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Re: Old vs New Protocol Effectiveness
petluvr10 Views: 9,078
Published: 12 years ago
This is a reply to # 1,865,174

Re: Old vs New Protocol Effectiveness

Here is a link I found that really explains why the 1000+ protocol isn't effective, unless u take zero supplements and only eat bland carbs for food. The old protocol seemed to generate more "side effects/die off" bc it did not have to compete with food and supplements.

Read this link (scroll down to Incompatibilities):

" Chlorine dioxide is used in industry to specifically target and to destroy thiols and phenols, because they readily react together and destroy each other. Examples of chlorine dioxide quenching compounds are: N-acetyl-L-cysteine, glutathione, alpha-lipoic acid, ascorbic acid, polyphenols, tocopherols, bioflavonoids, anthocyanidins, benzaldehyde, cinnamaldehyde, juice concentrates and many herbal remedies. Most fruits especially grapes and berries are rich sources of polyphenolic antioxidants. Examples of herbs rich in antioxidant polyphenols are: chocolate, tea, coffee, turmeric, silymarin, licorice, ginkgo, olive. Sulfur rich foods also eliminate chlorine dioxide if present in the stomach at the time of treatment. Examples include: garlic, onion, leek, asparagus, beans, peas, egg, milk and even white potatoe (due to alpha-lipoic acid). Protein must also not be present in the stomach at the time of treatment. Proteins are made of amino acids which present an abundance of phenols, organic sulfides, thiols and secondary amines, which react with and eliminate chlorine dioxide on contact. L-tyrosine has a phenol group. L-methionine is a sulfide. L-cysteine is a thiol. L-tryptophan, L-proline and L-histidine have secondary amino groups. Certain B-complex vitamins are similarly reactive such as: thiamine, riboflavin, folate, pantothenate. Finally many drugs contain secondary amines, tertiary amines, thiols, sulfides or phenols. Under physician direction these may also need to be identified and withheld on the day of treatment or at least not taken at the time of treatment. While antioxidants and vitamin supplements are generally speaking healthy for preventive and longevity purposes, and while these are beneficial in the treatment of many chronic diseases, these are incompatible at the moment of the acidified sodium chlorite treatment. Therefore, fruit, fruit juices, fruit concentrates, wines, green drinks, herbs, protein, most vitamins and most drugs should not be taken at the time of treatment and certainly not mixed with the acidified sodium chlorite solution. If these principles are not respected, little if any oxidants will survive to kill pathogens and no benefit should be expected.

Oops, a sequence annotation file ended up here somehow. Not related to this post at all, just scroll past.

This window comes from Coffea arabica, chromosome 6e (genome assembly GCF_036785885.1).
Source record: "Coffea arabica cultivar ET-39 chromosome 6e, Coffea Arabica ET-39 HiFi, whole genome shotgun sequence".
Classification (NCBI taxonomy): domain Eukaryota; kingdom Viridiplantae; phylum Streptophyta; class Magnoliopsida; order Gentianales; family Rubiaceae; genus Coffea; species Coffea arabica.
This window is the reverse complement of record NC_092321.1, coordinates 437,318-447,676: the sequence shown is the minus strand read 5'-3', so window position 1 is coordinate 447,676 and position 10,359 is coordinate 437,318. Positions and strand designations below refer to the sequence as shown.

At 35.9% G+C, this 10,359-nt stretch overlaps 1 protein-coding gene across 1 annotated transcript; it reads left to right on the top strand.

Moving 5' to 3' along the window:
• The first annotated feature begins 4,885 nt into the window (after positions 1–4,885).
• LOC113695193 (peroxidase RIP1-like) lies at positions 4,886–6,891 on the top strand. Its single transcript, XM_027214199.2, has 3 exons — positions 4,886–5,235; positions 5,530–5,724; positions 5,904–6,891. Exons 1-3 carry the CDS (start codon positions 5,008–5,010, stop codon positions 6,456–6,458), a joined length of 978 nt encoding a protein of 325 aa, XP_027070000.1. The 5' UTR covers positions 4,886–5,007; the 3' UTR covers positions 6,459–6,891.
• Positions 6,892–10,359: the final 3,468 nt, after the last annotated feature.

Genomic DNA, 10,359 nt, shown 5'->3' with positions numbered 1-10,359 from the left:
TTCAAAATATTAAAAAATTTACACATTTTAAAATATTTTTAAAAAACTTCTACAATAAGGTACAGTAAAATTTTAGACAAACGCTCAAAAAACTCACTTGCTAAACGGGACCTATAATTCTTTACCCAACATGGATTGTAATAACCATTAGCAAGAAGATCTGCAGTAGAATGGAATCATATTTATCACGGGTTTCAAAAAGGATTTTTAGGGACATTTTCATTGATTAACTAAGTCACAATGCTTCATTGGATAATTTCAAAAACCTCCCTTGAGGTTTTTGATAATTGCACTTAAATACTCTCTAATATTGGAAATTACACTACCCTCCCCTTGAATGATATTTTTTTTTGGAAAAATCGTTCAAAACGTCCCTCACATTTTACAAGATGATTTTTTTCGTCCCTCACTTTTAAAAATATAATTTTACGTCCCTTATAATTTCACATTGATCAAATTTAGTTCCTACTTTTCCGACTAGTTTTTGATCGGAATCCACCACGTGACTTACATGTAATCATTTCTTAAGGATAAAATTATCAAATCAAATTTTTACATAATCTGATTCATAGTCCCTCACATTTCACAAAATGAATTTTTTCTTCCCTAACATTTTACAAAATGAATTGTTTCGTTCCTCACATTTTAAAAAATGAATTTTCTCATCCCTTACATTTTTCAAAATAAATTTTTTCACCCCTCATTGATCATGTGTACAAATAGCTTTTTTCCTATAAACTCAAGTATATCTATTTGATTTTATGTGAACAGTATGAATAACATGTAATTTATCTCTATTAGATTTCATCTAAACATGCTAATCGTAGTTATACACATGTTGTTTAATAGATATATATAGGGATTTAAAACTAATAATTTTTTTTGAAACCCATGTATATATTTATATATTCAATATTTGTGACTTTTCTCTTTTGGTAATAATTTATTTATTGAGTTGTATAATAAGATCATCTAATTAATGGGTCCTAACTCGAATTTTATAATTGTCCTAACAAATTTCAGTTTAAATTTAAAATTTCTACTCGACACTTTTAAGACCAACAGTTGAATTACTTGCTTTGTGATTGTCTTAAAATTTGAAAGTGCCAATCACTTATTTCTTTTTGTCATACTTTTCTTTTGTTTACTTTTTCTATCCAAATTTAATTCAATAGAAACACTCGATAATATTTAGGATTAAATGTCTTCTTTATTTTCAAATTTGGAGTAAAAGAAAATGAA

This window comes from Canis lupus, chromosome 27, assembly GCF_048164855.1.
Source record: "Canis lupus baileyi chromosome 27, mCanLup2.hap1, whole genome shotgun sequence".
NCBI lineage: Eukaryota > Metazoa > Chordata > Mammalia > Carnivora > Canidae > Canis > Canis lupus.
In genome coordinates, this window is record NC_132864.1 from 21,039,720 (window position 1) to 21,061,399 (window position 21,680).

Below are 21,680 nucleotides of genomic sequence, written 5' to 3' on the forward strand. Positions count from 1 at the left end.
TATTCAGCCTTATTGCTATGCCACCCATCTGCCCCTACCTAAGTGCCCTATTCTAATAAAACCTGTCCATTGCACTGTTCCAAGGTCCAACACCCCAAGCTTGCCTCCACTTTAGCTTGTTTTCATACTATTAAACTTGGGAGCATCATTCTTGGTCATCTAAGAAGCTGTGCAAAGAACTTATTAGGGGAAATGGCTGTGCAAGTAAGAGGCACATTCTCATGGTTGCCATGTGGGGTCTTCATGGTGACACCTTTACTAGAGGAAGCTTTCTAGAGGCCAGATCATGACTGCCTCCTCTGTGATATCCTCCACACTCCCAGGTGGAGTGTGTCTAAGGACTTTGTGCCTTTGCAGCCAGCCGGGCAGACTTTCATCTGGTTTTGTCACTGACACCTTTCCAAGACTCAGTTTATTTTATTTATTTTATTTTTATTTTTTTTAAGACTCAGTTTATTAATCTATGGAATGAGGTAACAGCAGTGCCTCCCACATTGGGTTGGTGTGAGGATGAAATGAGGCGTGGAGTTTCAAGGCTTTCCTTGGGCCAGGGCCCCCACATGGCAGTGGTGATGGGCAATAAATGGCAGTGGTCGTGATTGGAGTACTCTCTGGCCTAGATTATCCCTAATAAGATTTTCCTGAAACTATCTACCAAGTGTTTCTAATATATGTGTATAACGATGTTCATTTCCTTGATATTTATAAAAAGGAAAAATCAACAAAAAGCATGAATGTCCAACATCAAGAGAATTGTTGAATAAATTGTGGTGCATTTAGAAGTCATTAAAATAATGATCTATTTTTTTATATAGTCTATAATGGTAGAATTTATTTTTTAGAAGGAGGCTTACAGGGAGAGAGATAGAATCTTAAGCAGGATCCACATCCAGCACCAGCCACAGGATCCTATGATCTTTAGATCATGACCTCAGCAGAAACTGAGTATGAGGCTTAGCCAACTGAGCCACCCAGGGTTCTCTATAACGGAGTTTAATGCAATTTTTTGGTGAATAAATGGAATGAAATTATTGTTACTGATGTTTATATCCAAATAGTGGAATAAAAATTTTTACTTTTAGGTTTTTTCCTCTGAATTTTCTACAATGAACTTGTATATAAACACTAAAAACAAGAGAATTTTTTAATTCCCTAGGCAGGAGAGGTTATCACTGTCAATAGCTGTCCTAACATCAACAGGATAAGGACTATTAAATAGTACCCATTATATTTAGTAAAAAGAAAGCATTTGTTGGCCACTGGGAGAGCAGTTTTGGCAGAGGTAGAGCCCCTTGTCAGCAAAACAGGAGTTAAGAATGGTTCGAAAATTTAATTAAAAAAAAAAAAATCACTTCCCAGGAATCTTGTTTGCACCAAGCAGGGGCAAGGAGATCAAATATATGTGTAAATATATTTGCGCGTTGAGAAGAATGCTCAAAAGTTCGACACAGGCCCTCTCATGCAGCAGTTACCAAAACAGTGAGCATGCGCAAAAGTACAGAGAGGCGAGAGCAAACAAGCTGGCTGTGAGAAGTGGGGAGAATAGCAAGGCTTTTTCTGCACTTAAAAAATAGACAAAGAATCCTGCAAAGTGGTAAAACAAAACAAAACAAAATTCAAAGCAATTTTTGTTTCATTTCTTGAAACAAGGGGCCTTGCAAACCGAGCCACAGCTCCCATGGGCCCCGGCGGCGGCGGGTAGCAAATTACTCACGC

If a person already ate some incompatible food such as protein or fruit prior to a scheduled treatment, then they must wait at least four hours for these items to pass through the stomach before taking the treatment. The next day after treatment the above described incompatible substances can be resumed. Protein could probably be eaten as soon as 3 hours after treatment.

Anyone who claims success taking fruit juices with acidified sodium chlorite has succeeded in spite of this quenching problem. Higher and higher doses of oxidants would have to be administered to get past the antioxidants. If someone is already apparently tolerating especially high doses of oxides of chlorine, because these oxidants are being taken with antioxidants, then such a person is at risk of oxidant overdose if the concomittent antioxidants are suddenly stopped. The most appropriate action would be to hold the antioxidants and to back down to a much lower dose of the oxidants.

Nutrient poor white starches on the other hand may be present in the stomach at the time of treatment. These may even be taken with or mixed with the diluted solution. These do not react readily with chlorine dioxide. Examples of allowable junky starchy foods are: white bread, casava, grits, white wheat pasta, white rice, saltines. Note that white potatoes are not included in this list because they are rich in alpha-lipoic acid a sulfur based antioxidant. Even though most sulfur compounds react with chlorine dioxide, oxidized sulfur compounds such as DMSO, MSM, taurine or sulfate are probably not reactive. Pending further knowledge it seems likely that carotenoids and polyunsaturated fatty acids do not quench chlorine dioxide."

Dr Hesselink is an MD and scientist who was one of the originators of Miracle-Mineral-Supplement treatment for Malaria

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